In The Financial Times on July 15 2009, Anthony Bolton of Fidelity International had some interesting things to say about short sellers, those notorious pantomine villains (hiss! boo!), whose activities were actually restricted by law last year, during the banking crisis.

“The shorting of bank shares was … a symptom rather than a cause of the financial crisis. Now we know what the banks were up to, it is clear that the ones that failed required no assistance in destroying their businesses. They did a perfectly good job themselves…. Read the rest of this entry »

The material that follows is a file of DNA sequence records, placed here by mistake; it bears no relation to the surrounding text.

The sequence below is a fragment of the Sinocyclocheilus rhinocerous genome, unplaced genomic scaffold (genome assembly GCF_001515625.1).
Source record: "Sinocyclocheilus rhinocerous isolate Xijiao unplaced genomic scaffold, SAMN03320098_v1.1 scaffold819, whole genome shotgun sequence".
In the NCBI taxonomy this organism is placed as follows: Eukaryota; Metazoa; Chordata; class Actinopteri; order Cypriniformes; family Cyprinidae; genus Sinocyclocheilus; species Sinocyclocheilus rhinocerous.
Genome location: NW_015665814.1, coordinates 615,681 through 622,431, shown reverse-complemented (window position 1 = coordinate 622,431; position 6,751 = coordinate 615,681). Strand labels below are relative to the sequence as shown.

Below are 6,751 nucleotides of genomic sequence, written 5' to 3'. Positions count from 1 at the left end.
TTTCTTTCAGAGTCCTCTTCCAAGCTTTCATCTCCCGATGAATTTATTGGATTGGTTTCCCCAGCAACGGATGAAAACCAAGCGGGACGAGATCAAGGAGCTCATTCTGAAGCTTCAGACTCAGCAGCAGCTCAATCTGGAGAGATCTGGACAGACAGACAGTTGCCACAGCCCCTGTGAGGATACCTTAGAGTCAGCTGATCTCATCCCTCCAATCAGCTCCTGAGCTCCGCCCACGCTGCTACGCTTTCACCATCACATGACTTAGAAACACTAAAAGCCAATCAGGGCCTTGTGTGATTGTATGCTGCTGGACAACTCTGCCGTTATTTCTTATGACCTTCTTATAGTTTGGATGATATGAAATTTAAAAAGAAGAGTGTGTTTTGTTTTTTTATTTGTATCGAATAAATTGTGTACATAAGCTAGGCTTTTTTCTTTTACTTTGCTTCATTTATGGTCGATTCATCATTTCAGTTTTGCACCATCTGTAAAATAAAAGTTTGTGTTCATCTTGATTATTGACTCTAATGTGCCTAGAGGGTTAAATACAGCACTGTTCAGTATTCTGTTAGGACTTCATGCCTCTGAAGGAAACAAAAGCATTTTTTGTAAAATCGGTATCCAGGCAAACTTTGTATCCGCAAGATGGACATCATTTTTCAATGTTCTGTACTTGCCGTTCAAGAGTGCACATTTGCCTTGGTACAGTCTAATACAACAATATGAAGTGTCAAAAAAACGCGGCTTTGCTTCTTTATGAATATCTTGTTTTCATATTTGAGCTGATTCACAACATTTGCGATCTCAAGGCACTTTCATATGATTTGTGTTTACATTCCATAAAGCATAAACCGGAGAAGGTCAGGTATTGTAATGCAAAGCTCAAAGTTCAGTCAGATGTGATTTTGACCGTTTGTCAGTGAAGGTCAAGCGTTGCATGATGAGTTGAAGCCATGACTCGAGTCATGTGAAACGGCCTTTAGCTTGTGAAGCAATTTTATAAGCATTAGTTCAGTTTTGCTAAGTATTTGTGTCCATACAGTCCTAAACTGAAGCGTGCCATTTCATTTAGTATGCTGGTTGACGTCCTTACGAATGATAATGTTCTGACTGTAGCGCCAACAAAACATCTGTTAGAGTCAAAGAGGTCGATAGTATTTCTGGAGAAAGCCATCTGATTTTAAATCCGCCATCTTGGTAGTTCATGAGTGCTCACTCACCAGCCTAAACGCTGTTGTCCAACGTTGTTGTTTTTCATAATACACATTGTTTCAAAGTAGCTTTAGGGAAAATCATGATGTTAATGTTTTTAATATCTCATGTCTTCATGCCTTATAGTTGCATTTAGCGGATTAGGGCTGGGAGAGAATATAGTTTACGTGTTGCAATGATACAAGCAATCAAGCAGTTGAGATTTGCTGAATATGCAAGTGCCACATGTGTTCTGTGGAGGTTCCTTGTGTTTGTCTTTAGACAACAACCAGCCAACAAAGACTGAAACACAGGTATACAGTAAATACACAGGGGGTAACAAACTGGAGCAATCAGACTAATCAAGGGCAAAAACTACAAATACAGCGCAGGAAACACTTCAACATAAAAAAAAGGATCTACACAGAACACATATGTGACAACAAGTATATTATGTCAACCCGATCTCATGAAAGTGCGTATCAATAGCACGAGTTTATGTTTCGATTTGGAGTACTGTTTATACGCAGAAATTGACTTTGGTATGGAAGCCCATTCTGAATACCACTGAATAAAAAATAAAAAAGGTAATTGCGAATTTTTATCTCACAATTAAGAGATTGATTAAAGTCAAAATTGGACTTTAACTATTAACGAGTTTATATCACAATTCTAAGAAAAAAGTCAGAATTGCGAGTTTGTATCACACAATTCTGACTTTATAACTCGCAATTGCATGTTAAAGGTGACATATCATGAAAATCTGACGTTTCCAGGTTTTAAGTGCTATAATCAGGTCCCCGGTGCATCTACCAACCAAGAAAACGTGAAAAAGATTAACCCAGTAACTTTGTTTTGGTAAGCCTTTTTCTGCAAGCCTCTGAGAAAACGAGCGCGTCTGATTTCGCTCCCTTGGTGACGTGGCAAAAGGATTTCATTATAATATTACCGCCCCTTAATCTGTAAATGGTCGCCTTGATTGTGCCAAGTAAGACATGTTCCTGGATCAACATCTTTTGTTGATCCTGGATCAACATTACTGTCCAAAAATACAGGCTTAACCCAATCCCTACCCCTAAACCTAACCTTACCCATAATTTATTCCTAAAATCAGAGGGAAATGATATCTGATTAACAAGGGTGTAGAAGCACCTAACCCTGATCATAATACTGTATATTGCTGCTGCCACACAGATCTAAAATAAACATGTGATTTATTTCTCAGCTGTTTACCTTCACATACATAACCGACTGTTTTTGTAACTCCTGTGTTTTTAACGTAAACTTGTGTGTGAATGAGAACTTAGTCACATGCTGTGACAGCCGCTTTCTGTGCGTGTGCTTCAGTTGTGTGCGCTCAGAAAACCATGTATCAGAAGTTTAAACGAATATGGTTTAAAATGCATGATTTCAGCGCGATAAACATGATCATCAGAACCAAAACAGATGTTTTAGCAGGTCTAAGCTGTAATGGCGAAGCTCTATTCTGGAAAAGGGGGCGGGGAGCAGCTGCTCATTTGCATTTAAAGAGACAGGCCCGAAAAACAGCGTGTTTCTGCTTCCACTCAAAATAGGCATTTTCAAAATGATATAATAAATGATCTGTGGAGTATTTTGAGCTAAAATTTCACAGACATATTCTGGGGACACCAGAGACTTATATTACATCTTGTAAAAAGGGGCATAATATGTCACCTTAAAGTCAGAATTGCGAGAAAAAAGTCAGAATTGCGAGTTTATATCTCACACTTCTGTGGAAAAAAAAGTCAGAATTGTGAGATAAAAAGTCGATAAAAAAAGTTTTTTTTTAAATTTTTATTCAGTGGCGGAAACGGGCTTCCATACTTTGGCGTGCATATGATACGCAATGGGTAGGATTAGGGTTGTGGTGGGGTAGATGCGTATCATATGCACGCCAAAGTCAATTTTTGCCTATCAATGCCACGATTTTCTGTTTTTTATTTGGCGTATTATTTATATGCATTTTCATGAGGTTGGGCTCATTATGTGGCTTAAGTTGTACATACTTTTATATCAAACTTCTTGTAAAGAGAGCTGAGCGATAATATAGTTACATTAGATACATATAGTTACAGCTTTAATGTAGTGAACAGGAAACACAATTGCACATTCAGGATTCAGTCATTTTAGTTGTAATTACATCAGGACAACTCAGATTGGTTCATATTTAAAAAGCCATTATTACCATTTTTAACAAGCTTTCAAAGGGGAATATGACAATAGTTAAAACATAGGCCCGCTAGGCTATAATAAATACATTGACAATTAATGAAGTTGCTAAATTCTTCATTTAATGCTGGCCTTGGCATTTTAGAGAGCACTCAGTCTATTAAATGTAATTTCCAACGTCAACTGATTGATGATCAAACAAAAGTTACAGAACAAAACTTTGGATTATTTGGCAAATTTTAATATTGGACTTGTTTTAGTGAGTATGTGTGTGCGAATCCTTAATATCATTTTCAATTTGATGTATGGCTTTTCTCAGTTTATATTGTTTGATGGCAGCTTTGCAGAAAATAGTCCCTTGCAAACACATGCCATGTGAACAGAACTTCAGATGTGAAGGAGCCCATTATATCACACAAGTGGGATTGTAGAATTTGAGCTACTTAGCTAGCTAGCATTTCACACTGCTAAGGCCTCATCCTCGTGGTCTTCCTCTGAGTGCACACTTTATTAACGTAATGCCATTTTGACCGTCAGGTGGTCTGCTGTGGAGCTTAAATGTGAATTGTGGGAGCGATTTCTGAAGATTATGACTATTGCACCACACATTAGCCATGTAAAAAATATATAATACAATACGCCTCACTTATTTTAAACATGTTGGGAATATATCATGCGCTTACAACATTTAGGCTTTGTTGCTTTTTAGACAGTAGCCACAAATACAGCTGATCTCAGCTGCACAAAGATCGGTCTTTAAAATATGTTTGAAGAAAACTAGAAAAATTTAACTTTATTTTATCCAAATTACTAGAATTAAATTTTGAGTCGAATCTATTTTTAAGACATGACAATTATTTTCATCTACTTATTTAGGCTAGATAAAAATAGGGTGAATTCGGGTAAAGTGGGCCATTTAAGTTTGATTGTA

Why do I think that investors in hedge funds should think twice?  Well, one of the key issues is that hedge fund managers typically take a large profit share (say 20%) in the good years, but don’t take a share of the lossses that arise in other years.  So they tend to like big swings in annual returns.  The effects of this lack of symmetry on investor return can be remarkable over the long run (just as the lack of symmetry in bonus systems for bank executives has had a predictably disastrous effect on the wealth of bank shareholders in recent years).  

By way of illustration of the sweet deal that hedge fund managers arrange for themselves, in the FT “Money” section on 20th June 2009, one of my favourite economic writers, John Kay, has this nugget:      Read the rest of this entry »